Talented Human Female Tuesday: Mary Astor

MA1There is no doubt in anyone’s mind that I absolutely adore Mary Astor. If you’ve ever seen me, on Facebook, you’re already nodding your head in agreement. What I love most about her, even more than the best of her film performances, is her writing. Battling anxiety, depression, and severe alcoholism with little money to pay for the help she needed, she was encouraged to begin writing her life story. What came of that was a revelation, in the form of her 1959 autobiography, My Story. Not only is she candid in every aspect, she has a way with the written word that is unsurpassed by just about any actress whose ever put pen to paper. I have a first edition (okay, I have two…) that I’ve gone through and highlighted my favorite quotes from. The best part of My Story is that it is truly about Mary’s journey. This isn’t a book of famous names, and only later would we get her delightful book of films. This is her struggle to overcome her incredibly dysfunctional upbringing, her rebellion, her hits and her misses. While our stories may not be the same as Mary’s, she inspires by showing that, even in her 50’s, she was continuing to grow as a human being. She continued to explore her vast talents, and while admitting that she was the last person anyone should take advice from, proved that one must always keep plugging along.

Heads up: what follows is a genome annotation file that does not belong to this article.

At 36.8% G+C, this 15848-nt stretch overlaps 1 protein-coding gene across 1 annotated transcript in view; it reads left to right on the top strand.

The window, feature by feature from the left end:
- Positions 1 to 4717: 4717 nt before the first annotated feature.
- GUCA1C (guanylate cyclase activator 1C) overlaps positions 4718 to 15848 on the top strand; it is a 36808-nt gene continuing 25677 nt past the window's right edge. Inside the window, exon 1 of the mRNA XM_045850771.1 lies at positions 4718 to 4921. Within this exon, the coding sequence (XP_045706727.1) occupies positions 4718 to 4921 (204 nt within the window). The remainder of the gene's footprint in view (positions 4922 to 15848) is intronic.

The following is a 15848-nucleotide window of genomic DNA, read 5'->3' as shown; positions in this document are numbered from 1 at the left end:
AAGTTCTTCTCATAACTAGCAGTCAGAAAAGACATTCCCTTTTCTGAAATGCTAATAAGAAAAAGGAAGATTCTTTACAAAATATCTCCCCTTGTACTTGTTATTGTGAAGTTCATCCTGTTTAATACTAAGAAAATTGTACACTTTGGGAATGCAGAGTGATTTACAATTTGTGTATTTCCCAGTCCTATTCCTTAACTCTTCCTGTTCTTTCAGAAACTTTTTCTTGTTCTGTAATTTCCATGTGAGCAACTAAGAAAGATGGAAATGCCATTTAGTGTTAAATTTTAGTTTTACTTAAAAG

One of my favorite quotes is hardly an inspirational passage, but I feel that it captures how brilliant a writer she was.

If this were a script from my own fairy tale world, we would now dissolve to our wretched Hollywood Magdalene, veiled in penitent grey, walking up the steps of St. Patrick’s,with a shaft of high-wattage sunlight on her shoulders, accompanied by full chorus and MGM orchestra swelling to a triumphant fade-out.

Unfortunately it is instead the document of a woman who has had her wits blown out of her; who prays, perhaps- I don’t remember- but if she does it is for the wrong thing. And God is patient, and permits her to choose her own futile consolations.

She’s utterly fantastic, is all. Interestingly enough, a digitized copy of My Story is available free for Nook readers, and I can’t recommend it more. It’s my favorite book, of any genre, of all time.

This Thursday, I’ll try my hand at a legitimate review of The Great Lie, the 1941 film starring Mary and Bette Davis, which Mary won her Best Supporting Actress Oscar for. See you then!

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